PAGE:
the Village of Verwood.
Verwood or Fairewood is recorded in 1841 as :-
"a hamlet or
tything of Upwimborne hundred, four miles east of
It consisted of two small
manors and was under the Priory of Cranborne. The old family
Bosco or BeauBois held this estate and manor in the
fourteenth century and it is presumed that the village was
named after this family, as translated it means fair wood.
This name has had many variations during the centuries:-
The Feet of fines
, record 1329 to 1436 reads "Fairwood".
The Feet of fines
record 1436 reads "Fayrwood".
The Feudal Aids record of
1284--1431 reads "Fairewode".
1805-1823 records in 1416 "Le
William Camden's map of
Dorsetshire 1607 reads as "Wrtwood". Kelly', map of Dorsetshire 1610 reads as "Wierwood". Even today many older inhabitants
pronounce Verwood as Ver'ood or Ver'ud.
By a charter at Fairwoode on
December 8th 1377:-
"Williain dc Bello
Bosco granted to Walter Vicar of Cranborne, John Kcnne and
John Boghler and their kin, all the lands, tenements,
meadows, woodland, heath, marsh, pasture, rents and
services which lie then had in Lcstcsford,
Other charters must have been
made as Huchins records that 'William Filial of Woodlands
held at his death in 1417 the manor of Lestesford - juxta - Fairewoode.
In 1739 the manor called
Cray's Farm belonged to Jeremiah Cray of Ibsley, and the
manor called Pottcrne, previously Wimborne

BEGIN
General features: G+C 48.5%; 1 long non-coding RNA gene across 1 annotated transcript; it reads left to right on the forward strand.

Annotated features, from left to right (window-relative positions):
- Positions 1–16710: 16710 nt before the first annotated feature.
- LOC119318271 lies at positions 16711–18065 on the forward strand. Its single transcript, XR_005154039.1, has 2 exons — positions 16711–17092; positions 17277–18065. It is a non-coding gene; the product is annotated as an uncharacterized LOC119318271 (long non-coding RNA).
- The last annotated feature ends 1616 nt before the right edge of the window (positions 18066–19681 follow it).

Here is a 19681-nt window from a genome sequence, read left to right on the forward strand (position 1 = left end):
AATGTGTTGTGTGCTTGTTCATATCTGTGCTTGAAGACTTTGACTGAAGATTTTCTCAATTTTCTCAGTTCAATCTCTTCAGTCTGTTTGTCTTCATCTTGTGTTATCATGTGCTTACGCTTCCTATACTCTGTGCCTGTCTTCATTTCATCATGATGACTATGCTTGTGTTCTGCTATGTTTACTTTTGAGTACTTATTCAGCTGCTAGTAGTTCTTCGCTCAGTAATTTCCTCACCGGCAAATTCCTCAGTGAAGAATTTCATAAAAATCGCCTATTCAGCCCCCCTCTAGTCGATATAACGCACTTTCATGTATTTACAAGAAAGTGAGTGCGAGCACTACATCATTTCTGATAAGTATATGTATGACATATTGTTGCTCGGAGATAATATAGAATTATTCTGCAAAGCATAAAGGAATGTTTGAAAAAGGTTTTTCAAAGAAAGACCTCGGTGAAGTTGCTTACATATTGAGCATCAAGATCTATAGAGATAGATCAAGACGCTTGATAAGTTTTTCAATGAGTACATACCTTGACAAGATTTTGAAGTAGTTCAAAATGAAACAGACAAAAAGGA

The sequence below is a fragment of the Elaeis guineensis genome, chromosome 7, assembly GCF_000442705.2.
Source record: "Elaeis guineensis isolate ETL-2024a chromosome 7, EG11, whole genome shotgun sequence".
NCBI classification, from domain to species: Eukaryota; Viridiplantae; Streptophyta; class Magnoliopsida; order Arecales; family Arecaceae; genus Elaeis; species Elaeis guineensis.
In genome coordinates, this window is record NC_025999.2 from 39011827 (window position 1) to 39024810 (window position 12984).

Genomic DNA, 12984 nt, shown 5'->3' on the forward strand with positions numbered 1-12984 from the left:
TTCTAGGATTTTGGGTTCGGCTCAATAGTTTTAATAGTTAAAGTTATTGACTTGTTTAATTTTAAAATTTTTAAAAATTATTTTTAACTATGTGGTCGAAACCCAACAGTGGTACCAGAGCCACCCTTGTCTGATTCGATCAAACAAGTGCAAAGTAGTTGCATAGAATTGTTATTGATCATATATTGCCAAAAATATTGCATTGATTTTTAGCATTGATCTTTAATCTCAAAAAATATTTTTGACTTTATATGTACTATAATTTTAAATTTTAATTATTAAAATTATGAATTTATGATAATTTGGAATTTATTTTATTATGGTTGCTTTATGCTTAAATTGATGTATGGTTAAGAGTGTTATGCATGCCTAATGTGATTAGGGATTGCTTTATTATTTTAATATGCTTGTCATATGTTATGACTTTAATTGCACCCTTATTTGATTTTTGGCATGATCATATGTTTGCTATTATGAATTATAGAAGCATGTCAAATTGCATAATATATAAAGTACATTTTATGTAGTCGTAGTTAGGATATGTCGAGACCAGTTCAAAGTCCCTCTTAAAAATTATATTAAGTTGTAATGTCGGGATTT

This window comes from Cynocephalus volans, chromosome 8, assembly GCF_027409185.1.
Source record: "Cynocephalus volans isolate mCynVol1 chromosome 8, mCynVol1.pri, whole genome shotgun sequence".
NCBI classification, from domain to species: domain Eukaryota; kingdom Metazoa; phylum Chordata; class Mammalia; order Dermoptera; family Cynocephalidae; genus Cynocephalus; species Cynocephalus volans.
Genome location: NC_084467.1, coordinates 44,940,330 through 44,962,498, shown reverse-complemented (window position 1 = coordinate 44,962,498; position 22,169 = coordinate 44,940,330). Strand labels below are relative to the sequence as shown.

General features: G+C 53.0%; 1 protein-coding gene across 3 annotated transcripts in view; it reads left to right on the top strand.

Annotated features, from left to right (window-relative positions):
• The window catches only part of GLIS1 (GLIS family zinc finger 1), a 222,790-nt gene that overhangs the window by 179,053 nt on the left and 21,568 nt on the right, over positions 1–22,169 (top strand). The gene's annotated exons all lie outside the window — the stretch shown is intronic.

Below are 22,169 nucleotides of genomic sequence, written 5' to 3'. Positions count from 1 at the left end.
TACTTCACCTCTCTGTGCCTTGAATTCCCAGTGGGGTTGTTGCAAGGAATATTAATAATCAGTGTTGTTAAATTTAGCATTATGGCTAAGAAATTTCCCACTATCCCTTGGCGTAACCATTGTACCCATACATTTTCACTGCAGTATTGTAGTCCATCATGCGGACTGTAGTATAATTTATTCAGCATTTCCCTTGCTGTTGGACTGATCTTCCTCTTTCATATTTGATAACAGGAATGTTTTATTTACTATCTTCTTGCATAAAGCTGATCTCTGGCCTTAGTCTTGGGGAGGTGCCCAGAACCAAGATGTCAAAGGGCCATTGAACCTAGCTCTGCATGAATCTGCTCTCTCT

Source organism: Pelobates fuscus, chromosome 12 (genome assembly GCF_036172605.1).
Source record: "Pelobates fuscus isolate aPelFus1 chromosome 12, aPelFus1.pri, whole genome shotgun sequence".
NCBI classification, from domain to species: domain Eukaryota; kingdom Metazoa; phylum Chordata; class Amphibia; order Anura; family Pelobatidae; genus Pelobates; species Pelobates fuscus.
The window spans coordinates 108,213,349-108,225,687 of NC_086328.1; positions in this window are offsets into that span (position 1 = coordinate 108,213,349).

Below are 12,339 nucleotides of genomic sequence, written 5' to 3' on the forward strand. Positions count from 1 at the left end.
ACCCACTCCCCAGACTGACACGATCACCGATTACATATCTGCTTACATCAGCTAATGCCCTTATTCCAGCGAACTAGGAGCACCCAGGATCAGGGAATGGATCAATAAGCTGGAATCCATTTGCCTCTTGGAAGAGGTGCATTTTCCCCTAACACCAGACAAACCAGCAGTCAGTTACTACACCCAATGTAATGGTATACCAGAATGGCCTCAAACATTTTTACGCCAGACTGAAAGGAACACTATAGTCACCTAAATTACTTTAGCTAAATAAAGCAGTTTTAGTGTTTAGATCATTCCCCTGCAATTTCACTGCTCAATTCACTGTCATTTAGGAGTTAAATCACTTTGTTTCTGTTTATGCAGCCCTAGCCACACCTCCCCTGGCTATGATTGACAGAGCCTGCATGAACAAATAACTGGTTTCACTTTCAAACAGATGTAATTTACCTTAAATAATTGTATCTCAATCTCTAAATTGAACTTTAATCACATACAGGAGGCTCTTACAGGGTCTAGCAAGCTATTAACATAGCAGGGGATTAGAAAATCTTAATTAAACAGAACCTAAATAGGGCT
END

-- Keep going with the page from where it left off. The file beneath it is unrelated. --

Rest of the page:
Potterne, to the widow of
General Sir George Bingham K.C.B., Sarah Cray. Both these manors
became the property of William Fryer esq. Fairewoode had
a Chapel of Ease situated in the grounds of Cray's Farm but
it was in ruins by 1666. This property was called Chapel
Close and remains could be seen in 1841, but today nothing
remains, not even the name Chapel Close.
At the end of the nineteenth
century the villagers were able to rent land from the
landowners on a life-hold basis, that is, the property was
taken out on any three people in the village and when those
three people died, the land passed back to the owner of
"fell into hands". A little ground rent was paid
but not on a weekly basis, in one case it was one pound a
year. The only
conditions seem to have been that the property had to be
maintained in proper order, although the landowner or
"squire" had never actually built the house
The villagers built their cottages
from local mud or cob which was dug from adjoining land or
from a suitable patch on the common.
The car park (see
Picture) which was for many years was in the centre of the
village was once a large mud pit of this kind called Ferrett's Green.
This car park which was in front of the current Heritage
Centre was re-sited behind the Centre in 2002 and the
original car park returned to a garden area retaining its
original name of "Ferrett's Green". The picture
below shows the new Ferrett's Green with the Verwood
Heathland Heritage Centre in the Background.
Much of the principal landowners'
estates has now been sold although a little of each remains
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